For More Than a Century, Cinema Has Portrayed Jewish Soldiers as Cowardly, or Worse

Created during World War II, Britain’s Special Air Service (SAS) is the rough equivalent of the American Delta Force or Navy Seals. A recent BBC miniseries, SAS: Rogue Heroes, offers a fictionalized version of its creation and operations in Africa in 1941. Benjamin Vos notes that the show follows a long line of war movies that depict Jews as unmartial and unmanly:

SAS Rogue Heroes features one Jewish character, the fictional French soldier Halévy. Unlike the rangy, fit SAS men, he is small and portly, can’t mount a truck without help, is bullied, and almost flunks a test of bravery. While his comrades seem inherently warlike, Halévy fights specifically to avenge his deported family. His graduation to bravery necessitates his own death, as he immolates the traitor Brückner, himself, and others in an explosion.

Halévy first appears when, among a group of soldiers standing to attention, he sneezes and is laughed at. Halévy’s humiliation, unsoldierly reticence, moral preoccupation, and self-sacrifice continue a grisly dramatic tradition of fictional Jewish soldiers being bumbling, cowardly, or otherwise unfit to fight. The lucky ones die quickly.

This comic-relief role for Jewish soldiers has been a constant for well over a century. In Cohen Saves the Flag (1912), two Jews at Gettysburg put romantic rivalry above the interests of the Union Army. The running joke about lascivious and cowardly Private Lipinsky in What Price Glory? (1926) is the size of his nose.

Vos traces these tropes in films over the decades, and also notes some even more insidious stereotypes—which persist into the 21st century—of Jews as treacherous or lecherous. In other movies, their deaths provide salvation for their Gentile comrades:

Stalag 17 (1953) is a tense tale of betrayal among angry, violent POWs, within which Harry Shapiro is unreliable, vulgar, and indebted—and lusts after female Russian prisoners. . . . Corporal Gabby Gordon in Objective, Burma! (1945) is a standard-issue daft Jewish soldier. In the film, a Lt. Jacobs is tortured by the Japanese but passes on a vital message before dying. Jews [tend to] die to impart benefit to other characters or even moral instruction to viewers. In The Deep Six (1958), Frenchy Shapiro dies after rescuing his Quaker friend from Japanese soldiers. More significantly, Anzio (1968) features licentious Corporal Rabinoff who dies while drawing German fire from his non-Jewish comrades. Rabinoff’s death inspires a moral epiphany in a cynical war journalist.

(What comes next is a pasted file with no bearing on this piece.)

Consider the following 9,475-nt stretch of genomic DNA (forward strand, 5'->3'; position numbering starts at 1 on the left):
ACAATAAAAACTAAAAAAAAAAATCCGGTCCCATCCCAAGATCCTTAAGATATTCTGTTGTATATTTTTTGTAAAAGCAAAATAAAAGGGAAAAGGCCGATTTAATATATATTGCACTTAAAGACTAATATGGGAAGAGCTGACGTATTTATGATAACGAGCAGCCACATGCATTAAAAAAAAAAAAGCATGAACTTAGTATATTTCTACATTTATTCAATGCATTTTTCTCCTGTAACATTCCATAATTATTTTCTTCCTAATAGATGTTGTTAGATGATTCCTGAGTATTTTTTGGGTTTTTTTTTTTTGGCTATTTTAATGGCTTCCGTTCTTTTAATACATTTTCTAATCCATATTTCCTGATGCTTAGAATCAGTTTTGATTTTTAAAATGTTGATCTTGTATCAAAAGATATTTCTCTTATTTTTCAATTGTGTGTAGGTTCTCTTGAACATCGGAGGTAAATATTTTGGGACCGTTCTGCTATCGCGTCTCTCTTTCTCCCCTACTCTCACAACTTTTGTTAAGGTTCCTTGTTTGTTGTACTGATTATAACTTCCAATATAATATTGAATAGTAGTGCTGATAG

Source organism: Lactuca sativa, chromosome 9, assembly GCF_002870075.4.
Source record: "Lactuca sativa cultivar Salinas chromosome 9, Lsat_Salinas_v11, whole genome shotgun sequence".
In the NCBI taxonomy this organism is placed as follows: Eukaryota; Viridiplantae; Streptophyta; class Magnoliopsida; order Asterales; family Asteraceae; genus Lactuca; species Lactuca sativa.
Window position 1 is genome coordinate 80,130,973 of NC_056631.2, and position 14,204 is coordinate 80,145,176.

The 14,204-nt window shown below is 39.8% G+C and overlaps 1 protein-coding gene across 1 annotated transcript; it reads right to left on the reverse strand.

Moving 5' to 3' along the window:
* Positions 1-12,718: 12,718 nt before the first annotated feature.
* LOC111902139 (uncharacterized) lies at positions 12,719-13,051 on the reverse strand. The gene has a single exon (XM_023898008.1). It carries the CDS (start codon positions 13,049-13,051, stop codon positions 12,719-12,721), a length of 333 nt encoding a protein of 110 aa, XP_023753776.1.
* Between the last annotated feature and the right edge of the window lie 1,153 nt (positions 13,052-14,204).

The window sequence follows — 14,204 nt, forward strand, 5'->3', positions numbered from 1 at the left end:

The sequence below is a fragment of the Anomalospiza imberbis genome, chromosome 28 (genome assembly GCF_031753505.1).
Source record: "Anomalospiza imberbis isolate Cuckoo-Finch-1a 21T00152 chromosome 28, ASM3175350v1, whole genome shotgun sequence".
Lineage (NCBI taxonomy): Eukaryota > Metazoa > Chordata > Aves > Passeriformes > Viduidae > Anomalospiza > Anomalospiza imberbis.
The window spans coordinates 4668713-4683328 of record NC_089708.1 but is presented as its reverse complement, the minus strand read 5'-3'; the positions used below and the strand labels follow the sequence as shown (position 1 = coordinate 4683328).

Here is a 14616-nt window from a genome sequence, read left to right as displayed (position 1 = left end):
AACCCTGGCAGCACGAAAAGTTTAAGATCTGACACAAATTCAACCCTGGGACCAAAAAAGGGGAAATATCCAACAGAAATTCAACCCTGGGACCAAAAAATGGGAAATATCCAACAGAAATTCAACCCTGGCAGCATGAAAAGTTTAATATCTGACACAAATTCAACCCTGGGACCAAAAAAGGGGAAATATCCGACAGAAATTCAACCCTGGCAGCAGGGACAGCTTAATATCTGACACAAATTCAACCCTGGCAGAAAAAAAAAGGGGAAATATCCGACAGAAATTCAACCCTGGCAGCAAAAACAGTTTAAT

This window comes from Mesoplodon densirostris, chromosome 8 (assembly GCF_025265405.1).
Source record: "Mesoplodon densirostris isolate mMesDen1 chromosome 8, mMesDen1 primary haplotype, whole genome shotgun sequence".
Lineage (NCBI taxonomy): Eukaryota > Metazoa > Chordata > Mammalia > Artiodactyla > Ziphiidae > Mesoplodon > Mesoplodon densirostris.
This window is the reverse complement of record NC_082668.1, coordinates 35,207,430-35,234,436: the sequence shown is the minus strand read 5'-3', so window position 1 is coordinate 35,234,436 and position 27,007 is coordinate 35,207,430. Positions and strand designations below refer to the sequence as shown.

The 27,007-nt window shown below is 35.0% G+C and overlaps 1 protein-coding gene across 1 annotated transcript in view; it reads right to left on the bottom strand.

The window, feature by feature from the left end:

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Read more at Jewish Chronicle

More about: Anti-Semitism, Film, Jews in the military

 

UN Peacekeepers in Lebanon Risk Their Lives, but Still May Do More Harm Than Good

Jan. 27 2023

Last month an Irish member of the UN Interim Force in Lebanon (UNIFIL) was killed by Hizballah guerrillas who opened fire on his vehicle. To David Schenker, it is likely the peacekeeper was “assassinated” to send “a clear message of Hizballah’s growing hostility toward UNIFIL.” The peacekeeping force has had a presence in south Lebanon since 1978, serving first to maintain calm between Israel and the PLO, and later between Israel and Hizballah. But, Schenker explains, it seems to be accomplishing little in that regard:

In its biannual reports to the Security Council, UNIFIL openly concedes its failure to interdict weapons destined for Hizballah. While the contingent acknowledges allegations of “arms transfers to non-state actors” in Lebanon, i.e., Hizballah, UNIFIL says it’s “not in a position to substantiate” them. Given how ubiquitous UN peacekeepers are in the Hizballah heartland, this perennial failure to observe—let alone appropriate—even a single weapons delivery is a fair measure of the utter failure of UNIFIL’s mission. Regardless, Washington continues to pour hundreds of millions of dollars into this failed enterprise, and its local partner, the Lebanese Armed Forces.

Since 2006, UNIFIL patrols have periodically been subjected to Hizballah roadside bombs in what quickly proved to be a successful effort to discourage the organization proactively from executing its charge. In recent years, though, UN peacekeepers have increasingly been targeted by the terror organization that runs Lebanon, and which tightly controls the region that UNIFIL was set up to secure. The latest UN reports tell a harrowing story of a spike in the pattern of harassment and assaults on the force. . . .

Four decades on, UNIFIL’s mission has clearly become untenable. Not only is the organization ineffective, its deployment serves as a key driver of the economy in south Lebanon, employing and sustaining Hizballah’s supporters and constituents. At $500 million a year—$125 million of which is paid by Washington—the deployment is also expensive. Already, the force is in harm’s way, and during the inevitable next war between Israel and Hizballah, this 10,000-strong contingent will provide the militia with an impressive human shield.

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Read more at Tablet

More about: Hizballah, Lebanon, Peacekeepers, U.S. Foreign policy